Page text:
Kenya could modify or scrap a law that caps commercial lending rates, President Uhuru Kenyatta said on Tuesday.
He recognised that access to credit for small and medium enterprises (SMEs) had dried up as a consequence.
Kenya capped commercial lending rates in September 2016 at four percentage points above the central bank’s benchmark rate, which now stands at 9.5 per cent, in an attempt to limit the cost of borrowing for businesses and individuals.
Although the aim was to help small traders access capital at affordable rates, the cap had the opposite effect, as lenders deemed SMEs too risky to lend to, saying they could not price risk properly while the cap was in place.
“We have learned our lessons ... we recognise the limitations of the law in the way it is currently structured,” Uhuru said in a speech at London think-tank Chatham House.
“We recognise there is a need to repeal it altogether or modify it to deal with some of the issues and the concerns that have been raised, especially from the financial sector.”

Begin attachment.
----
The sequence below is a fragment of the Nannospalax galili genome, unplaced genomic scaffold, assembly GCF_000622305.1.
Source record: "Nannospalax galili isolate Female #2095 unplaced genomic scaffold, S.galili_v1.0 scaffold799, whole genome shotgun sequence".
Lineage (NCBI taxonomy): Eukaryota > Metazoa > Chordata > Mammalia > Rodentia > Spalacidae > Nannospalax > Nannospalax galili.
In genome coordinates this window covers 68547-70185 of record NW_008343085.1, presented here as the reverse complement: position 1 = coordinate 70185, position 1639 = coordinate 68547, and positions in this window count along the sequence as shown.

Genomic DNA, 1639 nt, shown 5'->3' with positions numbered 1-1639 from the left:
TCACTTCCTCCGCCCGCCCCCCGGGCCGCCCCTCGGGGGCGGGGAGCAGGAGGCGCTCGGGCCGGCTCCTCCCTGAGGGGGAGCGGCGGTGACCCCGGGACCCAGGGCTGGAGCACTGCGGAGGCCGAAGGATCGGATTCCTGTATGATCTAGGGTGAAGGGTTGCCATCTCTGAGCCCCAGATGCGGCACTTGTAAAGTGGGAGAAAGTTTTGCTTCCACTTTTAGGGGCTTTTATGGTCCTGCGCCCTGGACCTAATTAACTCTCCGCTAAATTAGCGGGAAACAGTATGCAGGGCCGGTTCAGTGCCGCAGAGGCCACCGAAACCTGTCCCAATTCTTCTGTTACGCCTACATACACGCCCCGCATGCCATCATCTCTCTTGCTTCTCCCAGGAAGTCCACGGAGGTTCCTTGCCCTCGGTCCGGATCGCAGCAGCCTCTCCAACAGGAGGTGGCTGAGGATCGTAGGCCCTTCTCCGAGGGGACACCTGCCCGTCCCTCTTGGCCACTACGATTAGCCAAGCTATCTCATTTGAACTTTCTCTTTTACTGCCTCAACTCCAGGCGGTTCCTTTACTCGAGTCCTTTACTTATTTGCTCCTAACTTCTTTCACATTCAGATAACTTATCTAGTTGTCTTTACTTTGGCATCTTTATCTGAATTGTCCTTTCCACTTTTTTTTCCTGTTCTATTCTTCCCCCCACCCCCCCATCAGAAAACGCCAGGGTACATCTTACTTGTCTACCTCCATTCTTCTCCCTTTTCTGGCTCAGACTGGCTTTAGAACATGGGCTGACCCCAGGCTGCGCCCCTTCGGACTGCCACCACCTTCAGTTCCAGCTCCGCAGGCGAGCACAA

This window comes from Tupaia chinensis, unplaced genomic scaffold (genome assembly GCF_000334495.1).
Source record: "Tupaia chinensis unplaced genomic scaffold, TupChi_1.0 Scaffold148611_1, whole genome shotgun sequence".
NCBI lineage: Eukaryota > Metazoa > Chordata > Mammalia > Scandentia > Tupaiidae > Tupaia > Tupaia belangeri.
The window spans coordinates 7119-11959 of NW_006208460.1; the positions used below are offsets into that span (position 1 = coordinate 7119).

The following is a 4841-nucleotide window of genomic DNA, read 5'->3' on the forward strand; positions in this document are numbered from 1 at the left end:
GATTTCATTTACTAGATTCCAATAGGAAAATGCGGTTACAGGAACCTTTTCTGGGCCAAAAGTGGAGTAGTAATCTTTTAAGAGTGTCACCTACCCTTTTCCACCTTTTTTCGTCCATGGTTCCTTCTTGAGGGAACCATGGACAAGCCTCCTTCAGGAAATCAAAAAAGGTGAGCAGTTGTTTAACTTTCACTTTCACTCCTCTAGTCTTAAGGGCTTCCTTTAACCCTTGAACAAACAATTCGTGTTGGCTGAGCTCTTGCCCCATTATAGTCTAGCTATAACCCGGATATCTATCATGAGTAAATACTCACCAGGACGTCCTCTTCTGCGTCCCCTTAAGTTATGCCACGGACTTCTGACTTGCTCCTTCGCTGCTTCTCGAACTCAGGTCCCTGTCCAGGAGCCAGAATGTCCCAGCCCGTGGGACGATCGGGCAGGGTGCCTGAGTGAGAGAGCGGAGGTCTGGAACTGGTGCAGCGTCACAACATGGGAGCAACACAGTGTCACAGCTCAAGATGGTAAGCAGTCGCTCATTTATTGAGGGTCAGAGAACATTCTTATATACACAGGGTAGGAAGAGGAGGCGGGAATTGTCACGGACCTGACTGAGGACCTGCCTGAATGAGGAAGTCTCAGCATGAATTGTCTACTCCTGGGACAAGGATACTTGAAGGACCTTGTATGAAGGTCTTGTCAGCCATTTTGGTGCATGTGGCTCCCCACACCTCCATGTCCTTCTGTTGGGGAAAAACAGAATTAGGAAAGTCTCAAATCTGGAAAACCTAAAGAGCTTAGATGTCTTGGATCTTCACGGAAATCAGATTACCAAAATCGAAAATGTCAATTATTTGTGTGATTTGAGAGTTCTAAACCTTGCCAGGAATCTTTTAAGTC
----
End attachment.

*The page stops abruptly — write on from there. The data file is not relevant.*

The President said the National Assembly and stakeholders were working to see what could be done to address the issue.
“This is a work in progress but we hope that in the upcoming finance bill for 2018/19 we will have engaged positively with all stakeholders to deal with the original problem and ensure we remove these caps that ended up hurting our financial sector.”
When it introduced the policy, the government said that banks were reaping high returns without benefiting customers.